We have taken evidence that people in Shrewsbury town consider bus fares to be expensive. At £1.80 single (and with no return fares available) a journey to town for a mum and two children costs £7.20 there and back, significantly more expensive than taking a car and paying to park. Arriva have explained that their recent fares increase (and service frequency reduction) on commercially operated services has been decided upon to protect profit following changes in government grants/concessionary fares payments. It is noted that Shropshire Council chooses to charge "park and ride" passengers considerably less for similar routes that are more frequent and faster, and which use state of the art modern buses (and which have free parking thrown in).


Until 31 March 2011 Shropshire Council permitted concessionary pass holders to use their passes at any time. Since 1 April these have been limited to "after 9.30am". We have received numerous responses to this change:

—  People with a learning disability have said they need to get to their place of work or college during peak hours and the cost of paying bus fares will be a huge expense for them. They used to have a different scheme, rather than the elderly persons scheme, which permitted earlier travel at a reduced rate.

—  People with learning disabilities have explained they have difficulty with numbers and counting out change. By having to pay in cash in future they will be put off using buses and from going out as the delay they may cause while paying is likely to result in unpleasant comments being made by other members of the public.

—  Older people living in rural Shropshire have said how unfair the 9.30 rule is as it works to the advantage of people who live near big towns, and against those who live furthest away. For example a bus leaving a rural town at 9am and arriving in Shrewsbury at 9.50am will be cash only for its first half hour of travel, but as it nears Shrewsbury it will start being accessible to concessionary card holders from 9.30am. Not only do people living furthest away have the most expensive fares to pay, they often have less frequent services meaning that if they wish to use their concessionary card they may not arrive in Shrewsbury until 11.50am.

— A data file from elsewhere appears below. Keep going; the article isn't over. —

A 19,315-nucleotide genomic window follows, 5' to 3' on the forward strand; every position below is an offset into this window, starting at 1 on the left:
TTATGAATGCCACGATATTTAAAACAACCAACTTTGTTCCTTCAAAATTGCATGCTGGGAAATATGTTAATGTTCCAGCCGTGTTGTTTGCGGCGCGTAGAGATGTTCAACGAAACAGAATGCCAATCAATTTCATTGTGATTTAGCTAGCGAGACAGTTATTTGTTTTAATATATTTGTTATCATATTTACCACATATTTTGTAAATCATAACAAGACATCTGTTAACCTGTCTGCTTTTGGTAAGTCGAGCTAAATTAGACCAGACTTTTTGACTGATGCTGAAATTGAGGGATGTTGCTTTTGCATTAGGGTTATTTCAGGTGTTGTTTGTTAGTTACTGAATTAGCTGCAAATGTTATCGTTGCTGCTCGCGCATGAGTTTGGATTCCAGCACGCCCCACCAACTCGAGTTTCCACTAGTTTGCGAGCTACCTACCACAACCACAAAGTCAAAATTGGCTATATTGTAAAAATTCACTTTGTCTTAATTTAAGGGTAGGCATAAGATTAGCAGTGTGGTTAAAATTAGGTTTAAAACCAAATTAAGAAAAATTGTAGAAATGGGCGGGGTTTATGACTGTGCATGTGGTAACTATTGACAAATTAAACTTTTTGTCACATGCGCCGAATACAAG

—  Some older people have said they would prefer to be able to pay half fare at any time, or pay an annual fee in order to have free travel at any time.

—  We would prefer the rule to apply at the terminus of the service ie buses that arrive at their destination after 9am or 9.30am would be open to concessionary card holders, rather than at the point of boarding which has the iniquitous inequality as noted above.

—  While it is understood that in major urban centres buses are used for commuting and may have no spare capacity, in rural counties there is usually plenty of spare space on board and it is not believed there is any loss of revenue to the operator from permitting concessionary card holders to use services prior to 9.30am. An earlier cut off of 9am might be a workable compromise.


We are not aware of any standing consultative arrangement in Shropshire to gauge passengers' views. On this occasion we understand that the changes introduced in February and April 2011 were not consulted on. The proposed changes in the Bus Strategy for implementation later this year have been part of a consultation by Shropshire Council involving posters at the bus stations with online survey form. Six roadshow events run by Shropshire Council were poorly advertised and were all held during working hours. No representative of Shropshire Council attended the public meeting held to express concern about the Bus Strategy despite an invitation being extended.

We understand that Shropshire Council invited Passenger Focus to comment on the Bus Strategy and we have seen a copy of Passenger Focus' response.

April 2011